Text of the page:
On 11 October 2013 the High Court granted Special Leave to Appeal in four cases.
In Thiess v Collector of Customs the appellant imported a yacht into Australia. For reasons not entirely apparent to the casual observer, because this yacht had a gross construction tonnage exceeding 150 tons, no duty was payable upon its importation. However, due to a mistake made by the appellant’s customs broker who believed the vessel to be only 108 tons, the yacht was entered under the incorrect tariff classification and import duty was assessed in the amount of almost $500,000 (along with almost $50,000 in GST payable in respect of the import duty). Section 167 of the Customs Act 1901 provides a procedure by which a dispute as to the amount or rate at which duty is payable may be resolved. That procedure calls for the full amount to be paid under protest, and for proceedings challenging that amount or rate to be commenced within 6 months. As no such proceedings for the recovery of the duty had been commenced within that time period, Customs argued that the appellant was not entitled to a refund of the duty paid. The appellant argued that section 167 only applied where there had been a demand for payment of duty, because until such time there could be no dispute or payment made under protest. This construction issue is the issue that is the subject of the grant of special leave. Special Leave was refused in relation to a constitutional argument to the effect that the extinguishment of rights to repayment of overpaid (or mistakenly paid) duty effected an acquisition of property on other than just terms.
In Moseley v Director of Public Prosecutions (NT) the appellant was convicted of the aggravated armed robbery of a KFC outlet in Coconut Grove, Darwin. He was one of two persons alleged to have been involved in the robbery, the other being a man named Tippett. Following his conviction, another man named Da Silva confessed to being the person who had accompanied Tippett in the robbery. Tippett subsequently corroborated this confession. As a result, the appellant successfully appealed to the NT Court of Criminal Appeal and his conviction was set aside, ostensibly on the basis that there had been a miscarriage of justice resulting from the absence at his trial of the evidence of Da Silva. The Court of criminal Appeal ordered a re-trial. Thereafter, Da Silva recanted his confession. If Da Silva’s initial confession was in fact false, then the appellant’s appeal was predicated upon a fabrication. The DPP then commenced proceedings to set aside the Court of Criminal Appeal’s judgment on the grounds of fraud. The issue in the High Court is whether or not there is power to set aside the judgment, and if so whether the power should be exercised.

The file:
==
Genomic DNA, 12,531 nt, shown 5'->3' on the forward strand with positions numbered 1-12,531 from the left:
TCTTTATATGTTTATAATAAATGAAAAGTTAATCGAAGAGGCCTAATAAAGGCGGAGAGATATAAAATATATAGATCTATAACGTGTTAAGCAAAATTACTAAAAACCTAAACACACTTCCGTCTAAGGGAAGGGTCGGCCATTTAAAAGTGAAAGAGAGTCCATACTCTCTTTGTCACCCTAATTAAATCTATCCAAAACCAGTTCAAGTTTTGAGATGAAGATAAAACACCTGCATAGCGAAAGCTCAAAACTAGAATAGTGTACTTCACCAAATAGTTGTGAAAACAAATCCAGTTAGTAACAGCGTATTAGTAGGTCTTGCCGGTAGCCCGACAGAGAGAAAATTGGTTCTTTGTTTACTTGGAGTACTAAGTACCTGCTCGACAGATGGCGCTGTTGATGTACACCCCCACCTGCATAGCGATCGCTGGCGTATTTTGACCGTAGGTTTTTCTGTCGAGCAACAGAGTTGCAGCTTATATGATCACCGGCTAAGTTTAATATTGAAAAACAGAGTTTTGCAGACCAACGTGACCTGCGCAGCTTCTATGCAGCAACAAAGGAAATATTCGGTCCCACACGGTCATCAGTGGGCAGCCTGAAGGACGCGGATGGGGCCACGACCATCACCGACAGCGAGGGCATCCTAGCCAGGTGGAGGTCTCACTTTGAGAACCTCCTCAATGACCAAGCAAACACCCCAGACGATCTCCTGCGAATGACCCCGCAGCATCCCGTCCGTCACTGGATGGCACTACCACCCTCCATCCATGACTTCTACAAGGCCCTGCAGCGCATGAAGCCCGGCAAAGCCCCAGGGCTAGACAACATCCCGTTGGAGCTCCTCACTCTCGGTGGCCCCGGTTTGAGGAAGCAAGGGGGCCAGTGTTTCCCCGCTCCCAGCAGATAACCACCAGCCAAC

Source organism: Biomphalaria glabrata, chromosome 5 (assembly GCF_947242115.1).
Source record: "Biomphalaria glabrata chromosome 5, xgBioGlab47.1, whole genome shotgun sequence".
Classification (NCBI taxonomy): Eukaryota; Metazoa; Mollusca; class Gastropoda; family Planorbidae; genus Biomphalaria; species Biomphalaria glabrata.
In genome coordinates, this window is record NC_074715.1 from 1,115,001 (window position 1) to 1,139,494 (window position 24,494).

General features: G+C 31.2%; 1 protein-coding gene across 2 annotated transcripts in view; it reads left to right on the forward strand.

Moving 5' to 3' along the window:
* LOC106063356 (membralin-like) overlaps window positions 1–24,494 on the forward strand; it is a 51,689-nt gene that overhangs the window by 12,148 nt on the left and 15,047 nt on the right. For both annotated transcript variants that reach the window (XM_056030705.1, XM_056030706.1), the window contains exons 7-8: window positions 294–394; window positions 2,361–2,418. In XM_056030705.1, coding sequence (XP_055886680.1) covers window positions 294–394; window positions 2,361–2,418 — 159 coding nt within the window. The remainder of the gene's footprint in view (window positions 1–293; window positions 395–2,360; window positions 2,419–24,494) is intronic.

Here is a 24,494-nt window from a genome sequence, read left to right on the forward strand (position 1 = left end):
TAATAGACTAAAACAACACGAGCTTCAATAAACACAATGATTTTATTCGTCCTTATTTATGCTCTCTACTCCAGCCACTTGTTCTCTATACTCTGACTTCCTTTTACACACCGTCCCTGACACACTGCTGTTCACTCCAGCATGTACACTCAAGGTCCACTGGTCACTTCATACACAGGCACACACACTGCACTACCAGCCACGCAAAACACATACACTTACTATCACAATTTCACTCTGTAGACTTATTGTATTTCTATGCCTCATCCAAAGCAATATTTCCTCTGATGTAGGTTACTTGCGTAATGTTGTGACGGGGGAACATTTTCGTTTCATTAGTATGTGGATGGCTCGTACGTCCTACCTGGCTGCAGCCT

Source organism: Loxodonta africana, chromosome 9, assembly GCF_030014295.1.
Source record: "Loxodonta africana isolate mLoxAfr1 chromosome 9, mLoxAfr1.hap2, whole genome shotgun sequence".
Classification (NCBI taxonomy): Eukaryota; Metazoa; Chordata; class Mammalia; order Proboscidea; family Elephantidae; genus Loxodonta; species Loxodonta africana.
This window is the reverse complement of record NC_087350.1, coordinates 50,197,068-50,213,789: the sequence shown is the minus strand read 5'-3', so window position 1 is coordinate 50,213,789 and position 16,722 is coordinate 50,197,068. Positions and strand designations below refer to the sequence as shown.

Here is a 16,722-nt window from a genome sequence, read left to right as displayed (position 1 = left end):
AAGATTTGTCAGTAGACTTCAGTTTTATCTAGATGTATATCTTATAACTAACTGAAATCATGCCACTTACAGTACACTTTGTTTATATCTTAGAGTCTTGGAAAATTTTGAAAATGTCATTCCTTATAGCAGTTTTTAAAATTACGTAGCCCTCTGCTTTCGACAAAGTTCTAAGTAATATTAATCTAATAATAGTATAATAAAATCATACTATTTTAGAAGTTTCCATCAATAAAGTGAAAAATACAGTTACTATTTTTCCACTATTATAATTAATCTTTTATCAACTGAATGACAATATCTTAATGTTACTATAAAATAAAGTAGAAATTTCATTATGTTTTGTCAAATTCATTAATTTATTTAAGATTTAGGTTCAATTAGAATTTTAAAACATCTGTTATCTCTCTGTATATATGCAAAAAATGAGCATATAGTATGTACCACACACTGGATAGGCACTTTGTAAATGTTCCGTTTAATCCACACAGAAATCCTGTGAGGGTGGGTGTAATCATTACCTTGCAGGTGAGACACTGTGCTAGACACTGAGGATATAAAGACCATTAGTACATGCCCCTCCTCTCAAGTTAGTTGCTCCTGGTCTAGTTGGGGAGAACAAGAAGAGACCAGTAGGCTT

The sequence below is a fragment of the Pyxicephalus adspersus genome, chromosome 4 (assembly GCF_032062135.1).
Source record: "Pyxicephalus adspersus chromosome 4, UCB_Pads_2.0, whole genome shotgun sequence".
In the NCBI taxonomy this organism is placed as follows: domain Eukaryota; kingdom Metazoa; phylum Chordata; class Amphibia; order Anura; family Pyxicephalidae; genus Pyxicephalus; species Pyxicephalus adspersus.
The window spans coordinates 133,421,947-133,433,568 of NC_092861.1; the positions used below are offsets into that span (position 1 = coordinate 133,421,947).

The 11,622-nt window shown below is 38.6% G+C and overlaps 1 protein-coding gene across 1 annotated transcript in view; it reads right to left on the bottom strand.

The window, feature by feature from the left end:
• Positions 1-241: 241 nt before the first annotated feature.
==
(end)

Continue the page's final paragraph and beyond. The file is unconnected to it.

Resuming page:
In A-G (NT) v Emmerson the Court will again be called upon to rule on the validity of criminal asset forfeiture laws, this time in the Northern Territory. The challenge raises a number of interesting issues. One is the argument that a statute requiring a court to declare someone to be a “drug trafficker” in respect of offences that would not commonly be considered drug trafficking, said to be a consequence inconsistent with the institutional integrity of the Supreme Court. Another is whether the forfeiture of the assets, in circumstances where the “declared person” has already been convicted of the offences that give rise to the declaration, amounts to an additional punishment at the request of the executive contrary to the institutional integrity of the Supreme Court. A further argument is to the effect that the forfeiture amounts to an acquisition of property on other than just terms.
In ADCO Constructions Pty Ltd v Goudappel the Court will consider an appeal from the NSW Court of Appeal in relation to the transitional operation of certain amendments to the Workers Compensation Act 1987. Its general importance is difficult to divine, although it may have something interesting to say about provisions in an Act authorizing the making of regulations that have a transitional operation and otherwise amend the operation of the Act itself.